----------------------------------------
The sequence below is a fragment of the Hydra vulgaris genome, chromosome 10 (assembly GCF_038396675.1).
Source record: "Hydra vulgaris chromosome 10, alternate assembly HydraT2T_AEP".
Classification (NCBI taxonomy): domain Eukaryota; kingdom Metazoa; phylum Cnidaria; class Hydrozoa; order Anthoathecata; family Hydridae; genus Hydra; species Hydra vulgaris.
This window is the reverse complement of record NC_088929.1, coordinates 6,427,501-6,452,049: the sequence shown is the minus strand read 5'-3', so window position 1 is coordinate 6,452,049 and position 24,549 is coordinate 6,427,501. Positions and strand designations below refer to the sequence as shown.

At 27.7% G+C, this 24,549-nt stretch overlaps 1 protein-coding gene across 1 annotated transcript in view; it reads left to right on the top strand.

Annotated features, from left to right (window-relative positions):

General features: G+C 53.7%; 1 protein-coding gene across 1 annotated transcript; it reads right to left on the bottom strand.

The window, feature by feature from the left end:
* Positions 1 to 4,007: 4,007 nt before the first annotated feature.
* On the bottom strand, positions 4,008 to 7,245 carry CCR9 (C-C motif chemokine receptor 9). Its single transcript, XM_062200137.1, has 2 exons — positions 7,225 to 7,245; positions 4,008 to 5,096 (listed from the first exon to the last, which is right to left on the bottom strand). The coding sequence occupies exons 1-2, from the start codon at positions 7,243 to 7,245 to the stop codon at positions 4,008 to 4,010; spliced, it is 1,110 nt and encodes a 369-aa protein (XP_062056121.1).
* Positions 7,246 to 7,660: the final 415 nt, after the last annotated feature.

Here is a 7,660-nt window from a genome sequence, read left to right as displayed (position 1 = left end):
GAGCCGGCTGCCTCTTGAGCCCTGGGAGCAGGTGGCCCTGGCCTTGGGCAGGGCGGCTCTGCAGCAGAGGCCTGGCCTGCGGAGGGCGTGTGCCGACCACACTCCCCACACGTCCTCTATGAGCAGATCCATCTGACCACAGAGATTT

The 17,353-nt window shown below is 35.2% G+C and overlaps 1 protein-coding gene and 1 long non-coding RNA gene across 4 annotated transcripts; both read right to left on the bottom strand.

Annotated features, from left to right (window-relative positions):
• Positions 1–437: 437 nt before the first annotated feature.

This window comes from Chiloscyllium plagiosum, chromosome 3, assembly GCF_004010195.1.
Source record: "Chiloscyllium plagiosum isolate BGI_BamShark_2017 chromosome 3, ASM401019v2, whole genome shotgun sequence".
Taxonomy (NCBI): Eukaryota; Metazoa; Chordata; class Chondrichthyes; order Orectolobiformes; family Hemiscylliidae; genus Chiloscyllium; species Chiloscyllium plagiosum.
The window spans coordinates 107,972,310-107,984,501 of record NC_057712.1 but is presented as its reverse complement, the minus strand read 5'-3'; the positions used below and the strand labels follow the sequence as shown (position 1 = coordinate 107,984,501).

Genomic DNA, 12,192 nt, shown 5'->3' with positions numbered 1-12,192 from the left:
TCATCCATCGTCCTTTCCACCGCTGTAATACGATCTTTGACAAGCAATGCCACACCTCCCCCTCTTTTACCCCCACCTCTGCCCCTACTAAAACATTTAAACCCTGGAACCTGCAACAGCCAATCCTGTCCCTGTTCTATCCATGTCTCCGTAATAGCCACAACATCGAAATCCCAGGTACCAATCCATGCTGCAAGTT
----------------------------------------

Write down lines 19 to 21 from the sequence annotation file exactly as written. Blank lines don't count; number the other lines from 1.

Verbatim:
Taxonomy (NCBI): Eukaryota; Metazoa; Chordata; class Chondrichthyes; order Orectolobiformes; family Hemiscylliidae; genus Chiloscyllium; species Chiloscyllium plagiosum.
The window spans coordinates 107,972,310-107,984,501 of record NC_057712.1 but is presented as its reverse complement, the minus strand read 5'-3'; the positions used below and the strand labels follow the sequence as shown (position 1 = coordinate 107,984,501).

Genomic DNA, 12,192 nt, shown 5'->3' with positions numbered 1-12,192 from the left: